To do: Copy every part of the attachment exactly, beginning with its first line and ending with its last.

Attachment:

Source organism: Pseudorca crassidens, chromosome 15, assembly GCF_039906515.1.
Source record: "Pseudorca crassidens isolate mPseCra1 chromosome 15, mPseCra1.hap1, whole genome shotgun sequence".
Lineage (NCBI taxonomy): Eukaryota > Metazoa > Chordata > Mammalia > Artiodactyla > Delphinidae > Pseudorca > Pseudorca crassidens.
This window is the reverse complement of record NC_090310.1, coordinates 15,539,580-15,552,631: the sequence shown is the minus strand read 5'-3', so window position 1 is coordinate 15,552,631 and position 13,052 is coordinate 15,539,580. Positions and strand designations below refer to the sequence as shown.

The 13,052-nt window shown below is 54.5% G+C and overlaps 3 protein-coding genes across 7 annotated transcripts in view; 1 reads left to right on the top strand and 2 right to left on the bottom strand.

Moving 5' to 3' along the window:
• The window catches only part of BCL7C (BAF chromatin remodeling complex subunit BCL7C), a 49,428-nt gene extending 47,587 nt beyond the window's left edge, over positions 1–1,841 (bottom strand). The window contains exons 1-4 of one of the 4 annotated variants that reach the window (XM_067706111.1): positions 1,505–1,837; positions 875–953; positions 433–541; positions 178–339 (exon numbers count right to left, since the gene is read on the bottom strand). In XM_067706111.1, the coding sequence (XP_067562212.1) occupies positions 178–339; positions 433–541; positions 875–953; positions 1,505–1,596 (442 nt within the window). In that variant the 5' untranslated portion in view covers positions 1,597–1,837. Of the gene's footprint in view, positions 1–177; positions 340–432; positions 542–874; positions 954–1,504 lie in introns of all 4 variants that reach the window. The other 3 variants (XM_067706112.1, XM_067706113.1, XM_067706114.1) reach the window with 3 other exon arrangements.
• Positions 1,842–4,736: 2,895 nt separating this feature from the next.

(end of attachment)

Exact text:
Source organism: Pseudorca crassidens, chromosome 15, assembly GCF_039906515.1.
Source record: "Pseudorca crassidens isolate mPseCra1 chromosome 15, mPseCra1.hap1, whole genome shotgun sequence".
Lineage (NCBI taxonomy): Eukaryota > Metazoa > Chordata > Mammalia > Artiodactyla > Delphinidae > Pseudorca > Pseudorca crassidens.
This window is the reverse complement of record NC_090310.1, coordinates 15,539,580-15,552,631: the sequence shown is the minus strand read 5'-3', so window position 1 is coordinate 15,552,631 and position 13,052 is coordinate 15,539,580. Positions and strand designations below refer to the sequence as shown.

The 13,052-nt window shown below is 54.5% G+C and overlaps 3 protein-coding genes across 7 annotated transcripts in view; 1 reads left to right on the top strand and 2 right to left on the bottom strand.

Moving 5' to 3' along the window:
• The window catches only part of BCL7C (BAF chromatin remodeling complex subunit BCL7C), a 49,428-nt gene extending 47,587 nt beyond the window's left edge, over positions 1–1,841 (bottom strand). The window contains exons 1-4 of one of the 4 annotated variants that reach the window (XM_067706111.1): positions 1,505–1,837; positions 875–953; positions 433–541; positions 178–339 (exon numbers count right to left, since the gene is read on the bottom strand). In XM_067706111.1, the coding sequence (XP_067562212.1) occupies positions 178–339; positions 433–541; positions 875–953; positions 1,505–1,596 (442 nt within the window). In that variant the 5' untranslated portion in view covers positions 1,597–1,837. Of the gene's footprint in view, positions 1–177; positions 340–432; positions 542–874; positions 954–1,504 lie in introns of all 4 variants that reach the window. The other 3 variants (XM_067706112.1, XM_067706113.1, XM_067706114.1) reach the window with 3 other exon arrangements.
• Positions 1,842–4,736: 2,895 nt separating this feature from the next.